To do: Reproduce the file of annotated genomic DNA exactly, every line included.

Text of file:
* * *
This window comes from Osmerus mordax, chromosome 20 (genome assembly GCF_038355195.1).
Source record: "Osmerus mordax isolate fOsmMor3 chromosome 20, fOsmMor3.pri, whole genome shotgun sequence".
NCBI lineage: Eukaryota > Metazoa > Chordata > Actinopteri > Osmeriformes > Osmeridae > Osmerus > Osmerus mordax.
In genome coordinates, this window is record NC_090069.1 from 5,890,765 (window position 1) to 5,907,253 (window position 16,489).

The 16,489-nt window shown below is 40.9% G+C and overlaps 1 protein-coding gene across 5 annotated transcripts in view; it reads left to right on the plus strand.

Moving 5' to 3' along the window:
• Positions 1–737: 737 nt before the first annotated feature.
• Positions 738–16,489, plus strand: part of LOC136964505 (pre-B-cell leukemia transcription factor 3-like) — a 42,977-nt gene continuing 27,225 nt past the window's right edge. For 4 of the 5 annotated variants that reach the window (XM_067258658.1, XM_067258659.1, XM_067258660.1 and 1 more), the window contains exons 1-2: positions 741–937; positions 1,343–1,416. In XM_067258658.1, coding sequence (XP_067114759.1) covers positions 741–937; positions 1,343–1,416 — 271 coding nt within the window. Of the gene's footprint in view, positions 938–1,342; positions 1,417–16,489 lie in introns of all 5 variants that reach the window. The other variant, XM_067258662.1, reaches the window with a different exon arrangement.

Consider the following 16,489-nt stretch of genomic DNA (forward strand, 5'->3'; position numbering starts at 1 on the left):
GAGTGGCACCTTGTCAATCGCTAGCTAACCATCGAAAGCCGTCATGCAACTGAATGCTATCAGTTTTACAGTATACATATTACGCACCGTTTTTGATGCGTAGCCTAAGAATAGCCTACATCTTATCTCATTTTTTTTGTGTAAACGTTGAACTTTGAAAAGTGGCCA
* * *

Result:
This window comes from Osmerus mordax, chromosome 20 (genome assembly GCF_038355195.1).
Source record: "Osmerus mordax isolate fOsmMor3 chromosome 20, fOsmMor3.pri, whole genome shotgun sequence".
NCBI lineage: Eukaryota > Metazoa > Chordata > Actinopteri > Osmeriformes > Osmeridae > Osmerus > Osmerus mordax.
In genome coordinates, this window is record NC_090069.1 from 5,890,765 (window position 1) to 5,907,253 (window position 16,489).

The 16,489-nt window shown below is 40.9% G+C and overlaps 1 protein-coding gene across 5 annotated transcripts in view; it reads left to right on the plus strand.

Moving 5' to 3' along the window:
• Positions 1–737: 737 nt before the first annotated feature.
• Positions 738–16,489, plus strand: part of LOC136964505 (pre-B-cell leukemia transcription factor 3-like) — a 42,977-nt gene continuing 27,225 nt past the window's right edge. For 4 of the 5 annotated variants that reach the window (XM_067258658.1, XM_067258659.1, XM_067258660.1 and 1 more), the window contains exons 1-2: positions 741–937; positions 1,343–1,416. In XM_067258658.1, coding sequence (XP_067114759.1) covers positions 741–937; positions 1,343–1,416 — 271 coding nt within the window. Of the gene's footprint in view, positions 938–1,342; positions 1,417–16,489 lie in introns of all 5 variants that reach the window. The other variant, XM_067258662.1, reaches the window with a different exon arrangement.

Consider the following 16,489-nt stretch of genomic DNA (forward strand, 5'->3'; position numbering starts at 1 on the left):
GAGTGGCACCTTGTCAATCGCTAGCTAACCATCGAAAGCCGTCATGCAACTGAATGCTATCAGTTTTACAGTATACATATTACGCACCGTTTTTGATGCGTAGCCTAAGAATAGCCTACATCTTATCTCATTTTTTTTGTGTAAACGTTGAACTTTGAAAAGTGGCCA